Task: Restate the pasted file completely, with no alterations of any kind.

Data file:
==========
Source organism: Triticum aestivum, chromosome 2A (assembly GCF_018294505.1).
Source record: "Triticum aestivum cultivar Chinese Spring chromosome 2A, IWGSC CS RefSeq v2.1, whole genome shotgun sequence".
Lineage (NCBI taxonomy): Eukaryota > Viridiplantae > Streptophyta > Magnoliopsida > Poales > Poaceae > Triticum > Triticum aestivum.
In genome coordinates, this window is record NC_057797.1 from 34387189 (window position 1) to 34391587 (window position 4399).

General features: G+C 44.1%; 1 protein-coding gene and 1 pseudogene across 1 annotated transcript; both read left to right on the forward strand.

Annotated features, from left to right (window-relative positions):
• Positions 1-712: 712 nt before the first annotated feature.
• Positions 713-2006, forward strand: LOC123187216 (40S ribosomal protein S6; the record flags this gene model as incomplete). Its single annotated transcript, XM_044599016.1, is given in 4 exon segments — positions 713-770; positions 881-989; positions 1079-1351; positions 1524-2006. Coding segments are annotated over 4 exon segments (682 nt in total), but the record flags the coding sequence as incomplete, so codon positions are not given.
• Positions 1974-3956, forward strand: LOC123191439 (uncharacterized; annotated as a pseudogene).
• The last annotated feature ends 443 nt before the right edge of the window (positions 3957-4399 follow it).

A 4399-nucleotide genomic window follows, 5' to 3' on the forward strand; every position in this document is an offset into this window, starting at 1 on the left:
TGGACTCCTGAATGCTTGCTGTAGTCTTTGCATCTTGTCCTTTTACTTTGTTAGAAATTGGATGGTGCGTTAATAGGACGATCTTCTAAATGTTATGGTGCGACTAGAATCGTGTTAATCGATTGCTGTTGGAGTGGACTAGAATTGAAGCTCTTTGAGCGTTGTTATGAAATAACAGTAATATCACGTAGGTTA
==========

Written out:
Source organism: Triticum aestivum, chromosome 2A (assembly GCF_018294505.1).
Source record: "Triticum aestivum cultivar Chinese Spring chromosome 2A, IWGSC CS RefSeq v2.1, whole genome shotgun sequence".
Lineage (NCBI taxonomy): Eukaryota > Viridiplantae > Streptophyta > Magnoliopsida > Poales > Poaceae > Triticum > Triticum aestivum.
In genome coordinates, this window is record NC_057797.1 from 34387189 (window position 1) to 34391587 (window position 4399).

General features: G+C 44.1%; 1 protein-coding gene and 1 pseudogene across 1 annotated transcript; both read left to right on the forward strand.

Annotated features, from left to right (window-relative positions):
• Positions 1-712: 712 nt before the first annotated feature.
• Positions 713-2006, forward strand: LOC123187216 (40S ribosomal protein S6; the record flags this gene model as incomplete). Its single annotated transcript, XM_044599016.1, is given in 4 exon segments — positions 713-770; positions 881-989; positions 1079-1351; positions 1524-2006. Coding segments are annotated over 4 exon segments (682 nt in total), but the record flags the coding sequence as incomplete, so codon positions are not given.
• Positions 1974-3956, forward strand: LOC123191439 (uncharacterized; annotated as a pseudogene).
• The last annotated feature ends 443 nt before the right edge of the window (positions 3957-4399 follow it).

A 4399-nucleotide genomic window follows, 5' to 3' on the forward strand; every position in this document is an offset into this window, starting at 1 on the left:
TGGACTCCTGAATGCTTGCTGTAGTCTTTGCATCTTGTCCTTTTACTTTGTTAGAAATTGGATGGTGCGTTAATAGGACGATCTTCTAAATGTTATGGTGCGACTAGAATCGTGTTAATCGATTGCTGTTGGAGTGGACTAGAATTGAAGCTCTTTGAGCGTTGTTATGAAATAACAGTAATATCACGTAGGTTA